Even with these hardships, the tunnels were so secure they could withstand fire from 16-inch naval shells.
Said one incredulous Marine, when the fighting was over, as quoted in the excellent “Tennozan: The Battle of Okinawa and the Atomic Bomb”: “Two-tiered quarters, running water, everything beautifully engineered — it was like a ship inside the hills. That’s why you never saw a [Japanese soldier] most of the time: They’d be bombed, bombarded, napalmed — and safe inside those thousands of caves. And caves with mouths so small you wouldn’t see them until you were almost right on them and they started shooting.”
(For those interested in an exhaustive, detailed and highly readable examination of the Battle of Okinawa, I highly recommend George Feifer’s “Tennozan,” published in 1992. The word comes from the all-or-nothing gamble a 16th-century Japanese ruler made on a lone battle. Now it means “any decisive struggle.”)
Eventually, underground fortifications spanned the width of the island at the Shuri Line, about 12 miles across at that point, reaching both coasts to north of Naha (four miles away) on the west and Yonabaru on the east. (Okinawa is 60 miles long and ranges from two to 18 miles wide.)
About two months into the Battle of Okinawa, over a three-day period in late May 1945, Shuri Castle itself was totally destroyed by fire, the result of almost continual bombardment by the USS Mississippi from offshore. Photographs show the surrounding barren landscape, random bits of shriveled timber the only things left of what had once been a splendid architectural achievement.
Ushijima and part of the 32nd Army retreated south, to Mabuni on the Kiyamu Peninsula, where the final fighting would take place. After a total of 82 days of battle, Okinawa fell to the Allies. (Obviously, this a much-condensed version of the deadliest campaign of the Pacific war, with an especially high toll paid by civilians. Estimates range, but it’s possible up to 150,000 Okinawans died, a third of the pre-war population.)
After the war, the priorities were to rebuild housing and resurrect businesses, and to replant farms to re-establish what had once been the lifeblood of many Okinawans.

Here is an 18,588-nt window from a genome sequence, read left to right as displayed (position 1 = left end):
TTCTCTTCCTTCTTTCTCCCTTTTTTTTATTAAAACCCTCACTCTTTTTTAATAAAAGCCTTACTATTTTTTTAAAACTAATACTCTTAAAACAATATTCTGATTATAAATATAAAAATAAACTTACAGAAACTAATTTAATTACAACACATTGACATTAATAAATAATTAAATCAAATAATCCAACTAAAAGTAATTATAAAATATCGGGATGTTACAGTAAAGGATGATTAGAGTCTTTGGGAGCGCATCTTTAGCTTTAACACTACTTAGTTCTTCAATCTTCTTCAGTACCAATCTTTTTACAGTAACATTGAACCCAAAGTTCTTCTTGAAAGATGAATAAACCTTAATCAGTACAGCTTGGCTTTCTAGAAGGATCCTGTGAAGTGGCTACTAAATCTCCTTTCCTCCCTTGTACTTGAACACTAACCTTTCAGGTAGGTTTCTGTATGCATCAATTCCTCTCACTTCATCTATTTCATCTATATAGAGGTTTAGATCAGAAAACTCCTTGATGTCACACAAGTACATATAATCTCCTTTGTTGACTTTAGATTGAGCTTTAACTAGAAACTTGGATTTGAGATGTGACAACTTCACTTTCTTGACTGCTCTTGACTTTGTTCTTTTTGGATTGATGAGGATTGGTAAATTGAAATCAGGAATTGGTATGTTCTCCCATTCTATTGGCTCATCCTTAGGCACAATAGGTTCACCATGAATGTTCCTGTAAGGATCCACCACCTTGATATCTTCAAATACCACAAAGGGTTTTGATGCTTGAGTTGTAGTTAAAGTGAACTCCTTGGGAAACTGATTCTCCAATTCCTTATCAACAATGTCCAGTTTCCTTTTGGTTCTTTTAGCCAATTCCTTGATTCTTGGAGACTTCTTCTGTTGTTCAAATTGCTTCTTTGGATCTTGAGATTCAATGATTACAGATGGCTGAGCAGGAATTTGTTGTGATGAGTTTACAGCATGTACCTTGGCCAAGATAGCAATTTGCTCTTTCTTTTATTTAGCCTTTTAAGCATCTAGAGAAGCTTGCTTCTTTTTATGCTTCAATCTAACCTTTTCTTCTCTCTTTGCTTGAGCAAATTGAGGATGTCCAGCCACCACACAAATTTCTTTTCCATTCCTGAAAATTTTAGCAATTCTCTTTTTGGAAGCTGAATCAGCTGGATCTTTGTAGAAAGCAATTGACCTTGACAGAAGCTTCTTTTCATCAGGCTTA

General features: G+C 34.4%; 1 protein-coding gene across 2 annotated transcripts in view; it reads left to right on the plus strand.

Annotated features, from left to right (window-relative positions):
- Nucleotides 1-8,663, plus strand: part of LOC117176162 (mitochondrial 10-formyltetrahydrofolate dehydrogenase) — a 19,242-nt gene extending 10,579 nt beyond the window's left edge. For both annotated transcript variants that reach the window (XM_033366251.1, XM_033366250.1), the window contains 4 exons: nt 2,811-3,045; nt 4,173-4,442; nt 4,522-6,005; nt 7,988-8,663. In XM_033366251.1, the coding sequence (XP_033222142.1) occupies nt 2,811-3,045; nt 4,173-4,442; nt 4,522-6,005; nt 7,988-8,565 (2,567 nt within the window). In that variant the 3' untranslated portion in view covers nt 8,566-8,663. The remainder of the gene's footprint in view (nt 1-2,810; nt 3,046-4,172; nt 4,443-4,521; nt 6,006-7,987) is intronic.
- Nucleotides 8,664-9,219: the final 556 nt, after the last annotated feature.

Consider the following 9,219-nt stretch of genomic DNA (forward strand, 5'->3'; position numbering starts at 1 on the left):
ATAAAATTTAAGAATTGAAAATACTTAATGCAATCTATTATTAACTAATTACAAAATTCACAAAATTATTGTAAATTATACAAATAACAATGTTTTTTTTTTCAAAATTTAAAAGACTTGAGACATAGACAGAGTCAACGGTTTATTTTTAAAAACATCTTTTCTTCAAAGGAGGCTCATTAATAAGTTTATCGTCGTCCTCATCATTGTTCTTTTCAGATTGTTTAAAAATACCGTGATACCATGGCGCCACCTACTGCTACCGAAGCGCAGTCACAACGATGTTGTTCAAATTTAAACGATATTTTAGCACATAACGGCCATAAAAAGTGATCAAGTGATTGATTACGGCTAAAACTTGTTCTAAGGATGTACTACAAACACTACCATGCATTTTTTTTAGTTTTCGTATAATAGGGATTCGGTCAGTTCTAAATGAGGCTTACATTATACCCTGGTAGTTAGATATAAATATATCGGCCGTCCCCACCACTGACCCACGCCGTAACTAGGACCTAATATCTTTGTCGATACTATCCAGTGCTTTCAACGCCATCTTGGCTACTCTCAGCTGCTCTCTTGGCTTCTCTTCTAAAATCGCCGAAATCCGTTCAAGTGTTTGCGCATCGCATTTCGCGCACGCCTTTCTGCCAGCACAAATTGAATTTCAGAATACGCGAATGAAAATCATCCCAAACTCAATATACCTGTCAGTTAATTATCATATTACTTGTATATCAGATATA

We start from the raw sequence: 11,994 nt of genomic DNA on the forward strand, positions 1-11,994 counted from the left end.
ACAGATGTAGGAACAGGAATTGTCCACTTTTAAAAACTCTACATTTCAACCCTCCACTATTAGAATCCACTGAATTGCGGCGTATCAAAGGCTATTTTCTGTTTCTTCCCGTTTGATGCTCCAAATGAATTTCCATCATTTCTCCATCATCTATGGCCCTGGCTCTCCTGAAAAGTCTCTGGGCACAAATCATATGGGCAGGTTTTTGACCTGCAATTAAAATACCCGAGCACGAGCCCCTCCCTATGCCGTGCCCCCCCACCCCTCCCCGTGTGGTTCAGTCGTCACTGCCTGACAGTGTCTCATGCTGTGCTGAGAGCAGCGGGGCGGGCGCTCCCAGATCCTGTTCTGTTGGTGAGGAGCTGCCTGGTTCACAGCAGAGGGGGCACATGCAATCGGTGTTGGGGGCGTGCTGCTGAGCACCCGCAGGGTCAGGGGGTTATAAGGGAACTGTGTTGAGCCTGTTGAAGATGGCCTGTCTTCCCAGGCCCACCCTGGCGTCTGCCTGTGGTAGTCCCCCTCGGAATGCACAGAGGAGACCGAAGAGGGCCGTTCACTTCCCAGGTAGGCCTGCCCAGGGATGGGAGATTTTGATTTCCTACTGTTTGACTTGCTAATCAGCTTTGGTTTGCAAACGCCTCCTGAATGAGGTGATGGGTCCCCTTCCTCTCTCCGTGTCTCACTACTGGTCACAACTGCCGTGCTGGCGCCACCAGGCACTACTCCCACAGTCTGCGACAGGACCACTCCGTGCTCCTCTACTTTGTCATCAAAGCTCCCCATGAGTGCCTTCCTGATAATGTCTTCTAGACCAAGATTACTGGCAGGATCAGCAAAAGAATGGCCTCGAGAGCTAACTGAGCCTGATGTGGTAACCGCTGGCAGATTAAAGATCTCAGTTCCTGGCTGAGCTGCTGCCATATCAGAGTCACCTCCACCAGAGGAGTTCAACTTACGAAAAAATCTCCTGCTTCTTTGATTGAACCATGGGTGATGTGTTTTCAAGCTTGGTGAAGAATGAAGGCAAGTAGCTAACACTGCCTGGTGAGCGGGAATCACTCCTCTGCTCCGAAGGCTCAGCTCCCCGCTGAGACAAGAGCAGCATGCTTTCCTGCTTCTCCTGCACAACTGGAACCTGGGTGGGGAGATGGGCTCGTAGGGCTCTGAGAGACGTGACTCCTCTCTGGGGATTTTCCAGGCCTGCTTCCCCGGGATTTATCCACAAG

Reconstruction at Shurijo Castle and Park, as it is now known, would have to wait for decades, but finally the former home of Ryukyu’s dynastic rulers was opened in 1992 to coincide with the 20th anniversary of the end of American administration and the return of Okinawa to Japanese rule.
Based on excavations, survey plans and photographs, the castle is a faithful replica of the 18th-century version of the structures from the days of Ryukyuan royalty, when the islands were an independent kingdom. (Fires destroyed earlier castles dating to the 1400s.)
Over 500 years, economic, artistic and intellectual exchanges with China, Japan, Korea and southeast Asian countries enriched island life, allowing the development of a unique culture. (Part of this time, the invading Satsuma clan from Japan was in charge.)
Chinese-influenced arts, such as lacquerware and textiles, were localized by the Ryukyuans. Brightly colored garments fashioned from a fabric-dyeing method called bingata, which I’ll write about in a future post, were favored by women of the noble class. Cranes and flowers were popular motifs, and the kimono-like clothing was also worn for traditional dances.
Chinese architecture also served as an example for the style of the seiden (main hall), with its up-curving eaves, roof tiles and part of the exterior painted a brilliant vermillion.
At the base of the stairs leading to the seiden stand two dragon pillars made from sandstone. One dragon, its mouth open, faces the other, with its mouth closed. Dragons, symbols of the king, can be found all over the property.